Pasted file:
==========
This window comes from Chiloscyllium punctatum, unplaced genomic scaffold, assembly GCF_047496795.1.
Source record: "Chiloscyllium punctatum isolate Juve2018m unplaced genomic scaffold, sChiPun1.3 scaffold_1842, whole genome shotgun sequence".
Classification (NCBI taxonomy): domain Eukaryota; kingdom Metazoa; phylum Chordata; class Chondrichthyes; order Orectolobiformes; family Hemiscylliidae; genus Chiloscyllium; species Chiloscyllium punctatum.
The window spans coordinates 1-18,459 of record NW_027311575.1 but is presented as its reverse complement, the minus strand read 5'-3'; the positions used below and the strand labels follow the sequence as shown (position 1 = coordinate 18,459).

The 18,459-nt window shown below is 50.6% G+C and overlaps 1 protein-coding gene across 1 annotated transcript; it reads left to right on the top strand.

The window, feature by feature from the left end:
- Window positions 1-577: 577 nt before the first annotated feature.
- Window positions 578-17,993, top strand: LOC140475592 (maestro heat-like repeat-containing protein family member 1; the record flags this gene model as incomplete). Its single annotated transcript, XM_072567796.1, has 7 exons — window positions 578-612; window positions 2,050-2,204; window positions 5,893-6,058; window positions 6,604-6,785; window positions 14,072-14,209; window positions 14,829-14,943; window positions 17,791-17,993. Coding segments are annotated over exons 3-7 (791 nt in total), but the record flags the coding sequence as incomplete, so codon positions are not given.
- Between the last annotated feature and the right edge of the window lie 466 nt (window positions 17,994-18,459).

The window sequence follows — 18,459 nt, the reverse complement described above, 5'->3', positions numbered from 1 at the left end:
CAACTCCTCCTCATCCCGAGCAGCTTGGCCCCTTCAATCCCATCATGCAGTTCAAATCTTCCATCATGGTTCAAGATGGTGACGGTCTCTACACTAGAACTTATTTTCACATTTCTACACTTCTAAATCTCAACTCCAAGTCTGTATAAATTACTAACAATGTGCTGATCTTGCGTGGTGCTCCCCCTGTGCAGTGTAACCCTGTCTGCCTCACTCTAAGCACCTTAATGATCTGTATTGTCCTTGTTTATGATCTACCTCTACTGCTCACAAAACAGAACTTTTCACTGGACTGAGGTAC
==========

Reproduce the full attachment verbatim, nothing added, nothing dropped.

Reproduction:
This window comes from Chiloscyllium punctatum, unplaced genomic scaffold, assembly GCF_047496795.1.
Source record: "Chiloscyllium punctatum isolate Juve2018m unplaced genomic scaffold, sChiPun1.3 scaffold_1842, whole genome shotgun sequence".
Classification (NCBI taxonomy): domain Eukaryota; kingdom Metazoa; phylum Chordata; class Chondrichthyes; order Orectolobiformes; family Hemiscylliidae; genus Chiloscyllium; species Chiloscyllium punctatum.
The window spans coordinates 1-18,459 of record NW_027311575.1 but is presented as its reverse complement, the minus strand read 5'-3'; the positions used below and the strand labels follow the sequence as shown (position 1 = coordinate 18,459).

The 18,459-nt window shown below is 50.6% G+C and overlaps 1 protein-coding gene across 1 annotated transcript; it reads left to right on the top strand.

The window, feature by feature from the left end:
- Window positions 1-577: 577 nt before the first annotated feature.
- Window positions 578-17,993, top strand: LOC140475592 (maestro heat-like repeat-containing protein family member 1; the record flags this gene model as incomplete). Its single annotated transcript, XM_072567796.1, has 7 exons — window positions 578-612; window positions 2,050-2,204; window positions 5,893-6,058; window positions 6,604-6,785; window positions 14,072-14,209; window positions 14,829-14,943; window positions 17,791-17,993. Coding segments are annotated over exons 3-7 (791 nt in total), but the record flags the coding sequence as incomplete, so codon positions are not given.
- Between the last annotated feature and the right edge of the window lie 466 nt (window positions 17,994-18,459).

The window sequence follows — 18,459 nt, the reverse complement described above, 5'->3', positions numbered from 1 at the left end:
CAACTCCTCCTCATCCCGAGCAGCTTGGCCCCTTCAATCCCATCATGCAGTTCAAATCTTCCATCATGGTTCAAGATGGTGACGGTCTCTACACTAGAACTTATTTTCACATTTCTACACTTCTAAATCTCAACTCCAAGTCTGTATAAATTACTAACAATGTGCTGATCTTGCGTGGTGCTCCCCCTGTGCAGTGTAACCCTGTCTGCCTCACTCTAAGCACCTTAATGATCTGTATTGTCCTTGTTTATGATCTACCTCTACTGCTCACAAAACAGAACTTTTCACTGGACTGAGGTAC